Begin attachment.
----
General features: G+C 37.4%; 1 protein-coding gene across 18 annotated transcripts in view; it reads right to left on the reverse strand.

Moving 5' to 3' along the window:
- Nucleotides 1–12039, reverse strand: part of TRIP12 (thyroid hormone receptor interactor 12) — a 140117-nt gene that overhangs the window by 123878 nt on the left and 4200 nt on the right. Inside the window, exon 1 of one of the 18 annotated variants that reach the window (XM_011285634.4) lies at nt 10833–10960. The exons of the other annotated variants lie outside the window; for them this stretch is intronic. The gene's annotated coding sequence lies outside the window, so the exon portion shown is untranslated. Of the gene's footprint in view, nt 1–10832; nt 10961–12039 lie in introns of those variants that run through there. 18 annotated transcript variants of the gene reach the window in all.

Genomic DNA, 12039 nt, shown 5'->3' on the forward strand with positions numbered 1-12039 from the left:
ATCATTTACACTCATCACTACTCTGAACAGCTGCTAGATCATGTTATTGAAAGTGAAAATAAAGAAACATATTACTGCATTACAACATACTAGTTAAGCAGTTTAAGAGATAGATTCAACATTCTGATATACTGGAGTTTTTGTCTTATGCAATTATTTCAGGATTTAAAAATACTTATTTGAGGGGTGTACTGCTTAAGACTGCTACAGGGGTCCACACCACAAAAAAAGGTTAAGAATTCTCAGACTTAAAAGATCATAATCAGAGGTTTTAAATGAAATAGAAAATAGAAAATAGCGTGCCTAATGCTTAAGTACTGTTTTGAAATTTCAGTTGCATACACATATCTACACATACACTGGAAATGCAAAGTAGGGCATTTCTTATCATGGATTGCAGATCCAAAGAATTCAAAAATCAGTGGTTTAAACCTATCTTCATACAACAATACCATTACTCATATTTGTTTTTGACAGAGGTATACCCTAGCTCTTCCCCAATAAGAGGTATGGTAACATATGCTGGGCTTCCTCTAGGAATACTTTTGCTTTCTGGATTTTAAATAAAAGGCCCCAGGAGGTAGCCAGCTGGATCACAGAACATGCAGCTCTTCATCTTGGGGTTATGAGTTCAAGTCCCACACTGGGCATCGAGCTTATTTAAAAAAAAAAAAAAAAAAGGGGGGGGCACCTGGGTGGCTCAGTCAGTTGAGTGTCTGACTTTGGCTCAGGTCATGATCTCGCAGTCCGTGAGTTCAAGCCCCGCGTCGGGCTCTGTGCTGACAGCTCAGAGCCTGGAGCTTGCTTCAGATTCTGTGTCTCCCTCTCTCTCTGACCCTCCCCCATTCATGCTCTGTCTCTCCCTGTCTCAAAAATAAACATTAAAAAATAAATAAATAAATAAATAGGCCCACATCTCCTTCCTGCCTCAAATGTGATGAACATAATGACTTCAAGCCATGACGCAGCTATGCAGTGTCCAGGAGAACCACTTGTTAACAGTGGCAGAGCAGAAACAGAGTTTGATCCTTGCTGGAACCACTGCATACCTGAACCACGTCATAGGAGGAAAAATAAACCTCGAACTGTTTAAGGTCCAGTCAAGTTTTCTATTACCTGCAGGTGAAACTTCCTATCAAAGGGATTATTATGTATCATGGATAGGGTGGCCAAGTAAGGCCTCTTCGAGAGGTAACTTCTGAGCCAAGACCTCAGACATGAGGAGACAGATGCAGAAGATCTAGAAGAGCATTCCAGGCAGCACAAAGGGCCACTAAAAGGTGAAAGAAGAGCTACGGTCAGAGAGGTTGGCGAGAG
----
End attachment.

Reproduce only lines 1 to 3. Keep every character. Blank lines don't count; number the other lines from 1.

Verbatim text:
General features: G+C 37.4%; 1 protein-coding gene across 18 annotated transcripts in view; it reads right to left on the reverse strand.

Moving 5' to 3' along the window:
- Nucleotides 1–12039, reverse strand: part of TRIP12 (thyroid hormone receptor interactor 12) — a 140117-nt gene that overhangs the window by 123878 nt on the left and 4200 nt on the right. Inside the window, exon 1 of one of the 18 annotated variants that reach the window (XM_011285634.4) lies at nt 10833–10960. The exons of the other annotated variants lie outside the window; for them this stretch is intronic. The gene's annotated coding sequence lies outside the window, so the exon portion shown is untranslated. Of the gene's footprint in view, nt 1–10832; nt 10961–12039 lie in introns of those variants that run through there. 18 annotated transcript variants of the gene reach the window in all.